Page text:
Some other MPs have talked about retaining 150 seats, or "losing about 100".
But between now and the election there is despair about what's perceived as a failure to hold the government to account.
One former minister said that the prime minister was "getting away with murder" on Brexit because of a toxic mix of "incompetence" and not making any effort on the part of the Labour leader.
Despite the gloom, there seems little appetite for a new party.
At the launch of Ed Balls's memoir this week, Lord Owen - founder member of the SDP - was heard cautioning Labour MPs against forming a breakaway.
He judged that his party, set up in 1981, had almost broken the mould of British politics but hadn't succeeded.
It wasn't seen as a successor to Labour, or as the true custodian of Labour's values and traditions, as the party drifted leftwards in the 1980s.
Although he did indeed want it to be a European-style social democratic party it was difficult to gain definition - it was "flotsam" which could be blown around in the prevailing political wind.
And he was living proof of the difficulty of splitting from a main party under the current electoral system, he said.
Irrespective of this advice, one Labour MP you could almost bet would be interested in setting up a non-Corbyn or anti-Corbyn breakaway group insisted he wasn't.
"I will stay and fight - this is my party so I will fight and very probably die for it," he said.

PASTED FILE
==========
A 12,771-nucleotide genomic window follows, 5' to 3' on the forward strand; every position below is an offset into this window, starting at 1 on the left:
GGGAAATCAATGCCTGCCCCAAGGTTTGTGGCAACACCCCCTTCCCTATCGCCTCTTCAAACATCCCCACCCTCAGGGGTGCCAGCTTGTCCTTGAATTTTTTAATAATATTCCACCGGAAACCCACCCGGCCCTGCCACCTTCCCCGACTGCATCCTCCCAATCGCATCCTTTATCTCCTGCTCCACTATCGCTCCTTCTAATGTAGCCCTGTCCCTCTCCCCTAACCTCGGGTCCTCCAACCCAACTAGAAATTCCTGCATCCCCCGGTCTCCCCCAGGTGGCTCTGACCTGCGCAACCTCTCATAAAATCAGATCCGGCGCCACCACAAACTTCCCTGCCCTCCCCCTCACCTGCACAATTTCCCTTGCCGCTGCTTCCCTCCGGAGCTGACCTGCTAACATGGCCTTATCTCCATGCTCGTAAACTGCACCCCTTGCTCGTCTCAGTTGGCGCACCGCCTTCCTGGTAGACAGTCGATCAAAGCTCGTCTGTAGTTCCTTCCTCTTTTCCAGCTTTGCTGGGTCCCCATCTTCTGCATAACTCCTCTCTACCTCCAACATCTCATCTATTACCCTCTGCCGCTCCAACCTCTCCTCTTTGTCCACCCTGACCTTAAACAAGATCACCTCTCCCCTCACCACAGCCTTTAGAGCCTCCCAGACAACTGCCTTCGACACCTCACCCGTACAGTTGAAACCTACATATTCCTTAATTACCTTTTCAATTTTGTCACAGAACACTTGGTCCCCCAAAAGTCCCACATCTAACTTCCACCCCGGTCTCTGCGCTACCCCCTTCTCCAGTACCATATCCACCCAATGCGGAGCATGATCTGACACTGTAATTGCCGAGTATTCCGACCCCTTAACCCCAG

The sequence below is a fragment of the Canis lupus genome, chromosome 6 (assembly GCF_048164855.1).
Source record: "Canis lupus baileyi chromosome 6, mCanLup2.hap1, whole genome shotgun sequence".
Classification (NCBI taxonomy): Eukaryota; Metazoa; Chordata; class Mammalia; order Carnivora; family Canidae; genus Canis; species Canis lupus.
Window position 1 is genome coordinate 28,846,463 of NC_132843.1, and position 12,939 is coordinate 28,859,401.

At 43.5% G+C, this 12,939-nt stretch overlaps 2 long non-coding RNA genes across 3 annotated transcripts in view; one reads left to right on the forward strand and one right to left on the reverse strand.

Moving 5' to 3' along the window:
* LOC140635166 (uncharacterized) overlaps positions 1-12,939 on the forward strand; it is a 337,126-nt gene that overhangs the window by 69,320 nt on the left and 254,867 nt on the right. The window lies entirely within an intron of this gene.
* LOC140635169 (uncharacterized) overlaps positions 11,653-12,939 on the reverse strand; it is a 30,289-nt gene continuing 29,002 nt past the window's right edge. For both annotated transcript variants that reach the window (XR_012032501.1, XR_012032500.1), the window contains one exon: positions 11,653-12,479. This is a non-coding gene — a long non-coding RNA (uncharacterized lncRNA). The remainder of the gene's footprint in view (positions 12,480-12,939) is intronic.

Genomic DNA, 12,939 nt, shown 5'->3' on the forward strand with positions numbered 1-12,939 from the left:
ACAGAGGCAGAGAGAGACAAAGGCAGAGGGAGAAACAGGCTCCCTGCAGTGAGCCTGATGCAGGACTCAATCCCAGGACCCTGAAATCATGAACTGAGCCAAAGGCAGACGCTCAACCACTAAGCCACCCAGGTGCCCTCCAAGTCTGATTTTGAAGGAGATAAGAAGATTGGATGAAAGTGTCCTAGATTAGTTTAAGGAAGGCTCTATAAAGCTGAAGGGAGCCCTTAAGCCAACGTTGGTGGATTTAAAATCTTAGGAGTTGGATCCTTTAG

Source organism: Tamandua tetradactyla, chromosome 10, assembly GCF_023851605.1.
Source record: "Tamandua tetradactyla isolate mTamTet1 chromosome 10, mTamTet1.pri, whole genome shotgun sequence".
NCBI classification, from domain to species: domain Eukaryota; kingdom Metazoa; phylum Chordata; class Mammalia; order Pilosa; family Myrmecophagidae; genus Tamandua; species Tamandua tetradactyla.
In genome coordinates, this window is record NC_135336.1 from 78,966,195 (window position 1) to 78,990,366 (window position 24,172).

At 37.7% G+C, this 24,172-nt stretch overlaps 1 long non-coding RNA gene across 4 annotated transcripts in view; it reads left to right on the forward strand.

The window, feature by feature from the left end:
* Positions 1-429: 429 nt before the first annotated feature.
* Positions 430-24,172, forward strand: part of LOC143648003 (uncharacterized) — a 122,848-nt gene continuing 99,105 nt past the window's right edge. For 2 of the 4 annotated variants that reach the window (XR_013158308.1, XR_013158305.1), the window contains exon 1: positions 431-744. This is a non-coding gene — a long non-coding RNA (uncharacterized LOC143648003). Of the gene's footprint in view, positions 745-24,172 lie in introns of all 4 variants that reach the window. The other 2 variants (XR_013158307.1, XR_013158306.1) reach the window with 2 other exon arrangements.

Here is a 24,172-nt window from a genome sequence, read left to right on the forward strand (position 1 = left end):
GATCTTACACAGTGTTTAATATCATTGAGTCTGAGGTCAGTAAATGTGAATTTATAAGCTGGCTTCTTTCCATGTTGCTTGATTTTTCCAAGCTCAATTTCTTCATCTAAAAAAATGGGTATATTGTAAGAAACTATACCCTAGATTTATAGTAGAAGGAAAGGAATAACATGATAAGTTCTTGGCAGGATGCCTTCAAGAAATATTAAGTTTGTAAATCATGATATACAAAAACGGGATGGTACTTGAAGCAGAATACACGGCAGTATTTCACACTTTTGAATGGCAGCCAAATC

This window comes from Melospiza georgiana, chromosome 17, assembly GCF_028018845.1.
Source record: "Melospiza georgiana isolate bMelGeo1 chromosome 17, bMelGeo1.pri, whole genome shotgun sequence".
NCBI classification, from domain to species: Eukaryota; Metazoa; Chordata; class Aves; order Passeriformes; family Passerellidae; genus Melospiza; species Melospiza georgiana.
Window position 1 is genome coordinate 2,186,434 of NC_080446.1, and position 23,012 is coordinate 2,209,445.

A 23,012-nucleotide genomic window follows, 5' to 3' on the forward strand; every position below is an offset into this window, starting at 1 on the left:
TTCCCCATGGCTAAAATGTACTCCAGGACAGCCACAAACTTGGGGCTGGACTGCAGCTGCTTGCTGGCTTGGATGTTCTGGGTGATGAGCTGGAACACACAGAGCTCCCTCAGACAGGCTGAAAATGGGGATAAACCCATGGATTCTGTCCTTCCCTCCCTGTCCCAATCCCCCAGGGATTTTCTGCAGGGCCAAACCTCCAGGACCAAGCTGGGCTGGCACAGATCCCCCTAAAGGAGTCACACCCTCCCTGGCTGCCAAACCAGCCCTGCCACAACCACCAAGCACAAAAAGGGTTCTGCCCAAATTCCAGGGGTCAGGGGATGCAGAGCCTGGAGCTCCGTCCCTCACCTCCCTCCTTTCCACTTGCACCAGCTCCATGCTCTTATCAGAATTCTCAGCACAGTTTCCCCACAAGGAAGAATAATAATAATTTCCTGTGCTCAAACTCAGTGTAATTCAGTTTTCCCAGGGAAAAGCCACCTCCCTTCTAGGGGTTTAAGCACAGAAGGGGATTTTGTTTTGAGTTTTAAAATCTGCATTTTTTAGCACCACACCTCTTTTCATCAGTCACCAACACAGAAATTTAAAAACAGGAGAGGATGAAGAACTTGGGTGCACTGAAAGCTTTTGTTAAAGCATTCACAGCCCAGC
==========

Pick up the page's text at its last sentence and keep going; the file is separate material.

But when the facts change, people can change their opinions.
With new parliamentary boundaries in the offing and the prospect of Labour MPs having to compete to keep their seat, some expected to be deselected by Jeremy Corbyn's supporters.
"They say we are careerists but some of them are very ambitious - not hard-working but ambitious. One of them certainly has his eye on my seat and I probably won't be able to stop him."
If this deselection is widespread, the option for some MPs of staying and fighting will close off.
And one current frontbencher says it is the fear of deselection - and not simply ideological differences - that will make it very difficult for Jeremy Corbyn to fill the junior shadow posts if he is re-elected: "Who the hell will want to deal with a bunch of statutory instruments when they need to be in their constituency fighting for their seat?
"I mean a shadow post is fine if you are on the brink of government - but currently everyone knows it's futile."
And for the first time there are murmurings about Owen Smith's campaign - from supporters of Owen Smith.
Was he right to try to persuade the members that only age and competence, and not ideology, separated him from Jeremy Corbyn?
Should he have told members more home truths earlier in the campaign?
Few will denounce him for making a fight of it but there is a realisation that he is unlikely to triumph, and the only hope is that he reduces the margin of Jeremy Corbyn's victory.
Now there are many people in the Labour Party who are far more sympathetic towards Jeremy Corbyn than the vast majority of his MPs, but his re-election won't solve the spit between parliament and the wider party.
As one senior MP put it: "On 24 September we will be right back to where we started a year ago. And that's not a good place to be."